Effects of membrane inclusions on lipid bilayer structure and dynamics studied by elastic and inelastic x-ray scattering
Weiss, Thomas Michael
Huang, Huey W.
Doctor of Philosophy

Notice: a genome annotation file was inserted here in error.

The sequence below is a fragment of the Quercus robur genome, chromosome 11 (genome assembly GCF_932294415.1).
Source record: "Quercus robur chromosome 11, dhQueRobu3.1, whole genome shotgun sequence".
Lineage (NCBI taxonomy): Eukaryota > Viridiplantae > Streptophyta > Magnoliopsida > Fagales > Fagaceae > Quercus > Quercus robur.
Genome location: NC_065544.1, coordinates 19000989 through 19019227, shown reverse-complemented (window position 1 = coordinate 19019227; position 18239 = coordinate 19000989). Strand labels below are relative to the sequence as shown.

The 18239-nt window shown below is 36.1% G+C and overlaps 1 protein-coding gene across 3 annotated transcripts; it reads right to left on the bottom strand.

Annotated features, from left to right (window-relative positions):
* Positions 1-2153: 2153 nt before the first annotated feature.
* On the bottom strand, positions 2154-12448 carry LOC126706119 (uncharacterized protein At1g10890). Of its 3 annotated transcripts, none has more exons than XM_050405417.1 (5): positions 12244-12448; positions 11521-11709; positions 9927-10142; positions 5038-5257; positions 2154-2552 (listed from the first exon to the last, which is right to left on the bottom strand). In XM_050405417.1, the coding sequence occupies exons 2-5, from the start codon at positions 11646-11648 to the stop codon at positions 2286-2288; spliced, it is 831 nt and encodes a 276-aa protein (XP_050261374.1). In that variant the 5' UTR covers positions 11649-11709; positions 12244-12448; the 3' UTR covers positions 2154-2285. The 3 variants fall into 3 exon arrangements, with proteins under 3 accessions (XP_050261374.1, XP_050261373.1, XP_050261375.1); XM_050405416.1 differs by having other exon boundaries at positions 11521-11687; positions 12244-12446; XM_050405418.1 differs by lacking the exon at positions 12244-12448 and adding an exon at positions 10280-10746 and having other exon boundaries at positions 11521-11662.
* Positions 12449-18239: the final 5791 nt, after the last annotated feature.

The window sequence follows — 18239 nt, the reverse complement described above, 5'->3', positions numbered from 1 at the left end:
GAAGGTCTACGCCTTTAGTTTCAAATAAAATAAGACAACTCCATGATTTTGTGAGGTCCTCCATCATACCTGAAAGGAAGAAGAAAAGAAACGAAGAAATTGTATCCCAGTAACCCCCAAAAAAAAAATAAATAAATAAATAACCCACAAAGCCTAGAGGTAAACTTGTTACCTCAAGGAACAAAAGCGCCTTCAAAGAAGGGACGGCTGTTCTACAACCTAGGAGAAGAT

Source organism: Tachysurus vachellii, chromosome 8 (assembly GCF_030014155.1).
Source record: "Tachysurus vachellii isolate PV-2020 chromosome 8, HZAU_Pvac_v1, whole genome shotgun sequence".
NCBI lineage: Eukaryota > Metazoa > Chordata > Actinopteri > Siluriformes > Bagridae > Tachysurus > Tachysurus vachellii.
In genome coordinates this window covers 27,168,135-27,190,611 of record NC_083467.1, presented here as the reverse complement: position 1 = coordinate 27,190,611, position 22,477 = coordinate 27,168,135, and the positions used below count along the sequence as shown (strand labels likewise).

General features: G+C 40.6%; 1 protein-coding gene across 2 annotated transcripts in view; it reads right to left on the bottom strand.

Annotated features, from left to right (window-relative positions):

The response of the bilayer structure and dynamics to different types of inclusions is investigated using X-ray scattering techniques and the evidence is used to deduce details of their interaction with the membrane. In the case of the antimicrobial peptide RTD-1 we identify, combining the outcome of oriented CD spectroscopy and X-ray diffraction experiments, two different bound states of the peptide that differ in the orientation with respect to the membrane. One of which is shown by lamellar X-rays diffraction to considerably thin the membrane, while the other does not affect the membrane thickness. From this we identify the thinning state to be a surface state in which the peptide is embedded in the headgroup region of the bilayer. Furthermore we investigate the effect of small membrane-spanning helical peptides of different lengths on the bilayer using lamellar diffraction. Contrary to our expectations we did not measure any significant change in membrane thickness upon inclusion of these helices, which leads us review our idea of hydrophobic matching in the case of small single transmembrane peptides. In addition we used inelastic X-ray scattering at high energy resolution to investigate the collective chain dynamics of the membrane and how it is affected by inclusions in the membrane. We measure the inelastic X-ray scattering of DMPC bilayers with and without cholesterol. An analysis of these spectra within a generalized hydrodynamic theory yields the dispersion relation and damping of the high frequency sound modes. We show that this dispersion relation systematically changes with the amount of cholesterol in the sample. Comparing this finding with the situation in the pure lipid above and below the main phase transition we show that under the influence of the cholesterol the dynamics of the lipid becomes more gel-like, a fact that might have important implications for the transport of small molecules across the bilayer.